Did you know this area is the home of Tabasco? Tour the Tabasco Pepper Sauce Factory on Avery Island which originated in 1868. On exhibit is the growing process, the mash warehouse for aging, and the bottling and shipping process. For a little added fun, take a cooking class by Chef Lionel Robin who shares secrets for Tabasco inspired Southern cuisine. You will even get a sample of ice cream with a splash of Tabasco.
Acadiana’s first distiller of fine spirits has created Rank Wildcat Spirits, home to some very fine rum. This is a small operation where you can follow rum making from the still to the finished product. The owner, David Meaux, uses local sugar cane rather than blackstrap molasses so there is a sweet, natural flavor worthy of sipping. David says they like to “laissez les bons temps rouler” (let the good times roll.)
Lafayette is the center of all things boudin. There are mom and pop shops, grocery stores, restaurants and gas stations selling boudin. You can head to Johnson’s Boucaniere to try some of this unusual
cuisine. Boudin is ground pork, seasonings, and rice all stuffed inside a casing. Boudin is a must for anyone wanting to experience Lafayette.
Downtown Lafayette offers such an easy and walkable place to explore with its many parks, whimsical public art, galleries, and St. John Cathedral. If you happen to be in Lafayette in the fall, attend the Bach Lunch Concert Series.
Wine tasting at MySomm gathers visitors to the area who want to learn from Ben Leger, Lafayette’s youngest Sommelier to pass the Court of Master Sommelier’s exam. His collection of wine is extensive from around the world.
Spring and fall offer a chance to experience Downtown Alive!, Lafayette’s original street party in its 35th year. Witness music galore as well as plate lunches to go. I think all this music is why Lafayette is so happy.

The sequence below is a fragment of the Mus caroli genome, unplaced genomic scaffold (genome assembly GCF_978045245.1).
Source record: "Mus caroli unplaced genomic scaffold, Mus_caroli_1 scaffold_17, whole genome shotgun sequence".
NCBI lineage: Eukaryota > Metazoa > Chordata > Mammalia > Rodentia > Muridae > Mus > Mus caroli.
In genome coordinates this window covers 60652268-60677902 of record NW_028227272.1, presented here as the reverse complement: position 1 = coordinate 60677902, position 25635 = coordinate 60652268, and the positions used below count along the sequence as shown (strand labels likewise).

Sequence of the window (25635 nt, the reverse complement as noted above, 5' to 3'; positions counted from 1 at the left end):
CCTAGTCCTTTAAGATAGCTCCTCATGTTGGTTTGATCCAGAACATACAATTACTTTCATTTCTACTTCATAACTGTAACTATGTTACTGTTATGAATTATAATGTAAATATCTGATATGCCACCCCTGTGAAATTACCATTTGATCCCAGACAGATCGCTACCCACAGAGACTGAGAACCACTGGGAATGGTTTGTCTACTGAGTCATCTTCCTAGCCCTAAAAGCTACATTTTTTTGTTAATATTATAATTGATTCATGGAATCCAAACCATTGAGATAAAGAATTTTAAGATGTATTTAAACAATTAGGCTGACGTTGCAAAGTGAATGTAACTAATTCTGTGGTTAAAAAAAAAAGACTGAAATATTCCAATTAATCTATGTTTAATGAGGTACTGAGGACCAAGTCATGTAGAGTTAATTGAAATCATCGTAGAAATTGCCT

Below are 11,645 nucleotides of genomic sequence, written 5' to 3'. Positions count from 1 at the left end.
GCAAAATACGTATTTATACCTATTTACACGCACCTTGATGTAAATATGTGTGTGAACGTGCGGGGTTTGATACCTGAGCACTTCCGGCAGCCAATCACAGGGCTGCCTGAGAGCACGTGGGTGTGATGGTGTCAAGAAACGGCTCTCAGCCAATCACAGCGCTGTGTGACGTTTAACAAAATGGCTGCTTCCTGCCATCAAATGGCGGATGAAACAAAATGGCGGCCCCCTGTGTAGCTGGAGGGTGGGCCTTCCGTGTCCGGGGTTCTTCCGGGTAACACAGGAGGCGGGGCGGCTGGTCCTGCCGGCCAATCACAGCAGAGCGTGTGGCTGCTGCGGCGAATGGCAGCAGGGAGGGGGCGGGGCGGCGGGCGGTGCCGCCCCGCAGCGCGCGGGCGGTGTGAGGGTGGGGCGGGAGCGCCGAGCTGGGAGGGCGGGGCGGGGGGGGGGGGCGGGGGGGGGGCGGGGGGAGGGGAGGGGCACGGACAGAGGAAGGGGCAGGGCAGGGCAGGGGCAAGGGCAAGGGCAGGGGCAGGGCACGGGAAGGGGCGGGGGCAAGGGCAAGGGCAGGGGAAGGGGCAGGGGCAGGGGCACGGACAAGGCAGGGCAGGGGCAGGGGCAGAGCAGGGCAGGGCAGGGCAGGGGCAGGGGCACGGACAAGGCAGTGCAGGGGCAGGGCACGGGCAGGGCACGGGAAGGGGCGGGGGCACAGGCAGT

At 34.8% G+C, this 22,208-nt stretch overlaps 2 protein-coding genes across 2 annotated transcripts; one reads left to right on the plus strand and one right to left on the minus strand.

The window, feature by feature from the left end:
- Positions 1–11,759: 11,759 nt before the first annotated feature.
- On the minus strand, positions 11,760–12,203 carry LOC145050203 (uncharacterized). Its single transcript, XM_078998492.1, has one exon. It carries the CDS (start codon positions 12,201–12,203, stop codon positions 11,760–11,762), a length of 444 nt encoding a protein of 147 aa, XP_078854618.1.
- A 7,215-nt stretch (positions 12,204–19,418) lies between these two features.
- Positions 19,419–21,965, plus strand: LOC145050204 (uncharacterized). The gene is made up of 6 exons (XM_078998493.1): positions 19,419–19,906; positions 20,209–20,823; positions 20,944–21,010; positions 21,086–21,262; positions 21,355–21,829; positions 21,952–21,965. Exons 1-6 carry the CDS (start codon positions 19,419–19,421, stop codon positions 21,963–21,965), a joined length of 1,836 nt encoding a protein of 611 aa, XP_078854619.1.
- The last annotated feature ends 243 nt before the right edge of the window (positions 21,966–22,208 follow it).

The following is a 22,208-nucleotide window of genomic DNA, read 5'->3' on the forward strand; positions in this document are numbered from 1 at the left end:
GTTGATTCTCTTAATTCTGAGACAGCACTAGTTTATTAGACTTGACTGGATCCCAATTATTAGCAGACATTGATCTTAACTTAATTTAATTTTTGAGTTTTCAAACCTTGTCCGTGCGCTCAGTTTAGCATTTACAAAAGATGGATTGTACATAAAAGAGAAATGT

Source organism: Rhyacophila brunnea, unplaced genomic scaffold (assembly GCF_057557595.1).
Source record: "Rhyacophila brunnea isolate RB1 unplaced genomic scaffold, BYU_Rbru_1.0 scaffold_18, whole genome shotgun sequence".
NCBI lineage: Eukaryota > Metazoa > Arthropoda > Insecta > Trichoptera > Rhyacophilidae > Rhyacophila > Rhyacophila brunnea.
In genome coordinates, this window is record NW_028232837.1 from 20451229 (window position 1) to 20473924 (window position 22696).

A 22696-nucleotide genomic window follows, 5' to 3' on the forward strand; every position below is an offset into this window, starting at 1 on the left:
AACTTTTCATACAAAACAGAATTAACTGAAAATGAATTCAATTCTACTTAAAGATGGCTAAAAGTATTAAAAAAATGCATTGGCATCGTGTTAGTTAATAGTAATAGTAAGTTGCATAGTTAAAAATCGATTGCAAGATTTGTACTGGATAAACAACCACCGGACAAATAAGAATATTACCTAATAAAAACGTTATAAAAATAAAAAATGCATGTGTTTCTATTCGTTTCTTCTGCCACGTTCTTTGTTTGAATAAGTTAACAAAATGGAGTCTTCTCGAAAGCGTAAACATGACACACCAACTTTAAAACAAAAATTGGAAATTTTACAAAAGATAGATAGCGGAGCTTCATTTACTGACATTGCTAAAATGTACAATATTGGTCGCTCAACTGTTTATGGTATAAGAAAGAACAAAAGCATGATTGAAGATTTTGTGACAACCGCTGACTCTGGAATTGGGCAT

When you are looking for an interesting venue for entertainment, head to Rock ‘n Bowl. The downtown venue in a large renovated building includes 16 bowling lanes, a large stage and dance floor, The Sainte Marie restaurant, and a second-floor space for wedding receptions and private events. Talk about a place that has it all.
What would a trip to this part of the country be without an airboat tour and sighting some alligators? Be sure to meet Sherie and Hercules. Captain Tucker with the Atchafalaya Basin Landing & Marina is the perfect guide for this airboat swamp tour. He grew up in the area and has loved the swamp all of his life. He even confided in us that when he was a boy, he and his brother brought baby alligators home to live in the bathtub until their mother told them the alligators were getting too big to be indoor pets. All the color of the swamp is brought to life by Captain Tucker. He was even seen stroking the belly of Hercules.
Where to Stay
Doubletree by Hilton Lafayette, with a view of the Vermilion River, has spacious and clean rooms. Doubletree concierges are very willing to accommodate your travel needs if they are within a short distance of the hotel, and they have a complementary shuttle from the Lafayette Regional Airport. There are lots of great benefits to this hotel such as a complimentary 24-hour business center, complimentary Wi-Fi, outdoor pool and deck overlooking the bayou, 24-hour fitness center, an on-site restaurant and bar, and a location right near the heart of the city.
Take a trip to this unique city and enjoy all it has to offer. You will feel like you have stepped into another world.
As is customary in this industry, I was hosted on this trip. It was a great experience.
3 thoughts on “Lafayette—Land of Boudin, Alligators, and Zydeco Music”
Loved Linda Milk’s article about Lafayette, LA! Both food and entertainment dsounds worth traveling to this area! Thanks for this information. It was so well written!
Thanks, Rita. You should definitely visit Lafayette. It is a unique area and so much fun.
Tremendous things here. I am very happy to peer your article.
Thank you a lot and I’m taking a look forward to touch you.
Will you please drop me a mail?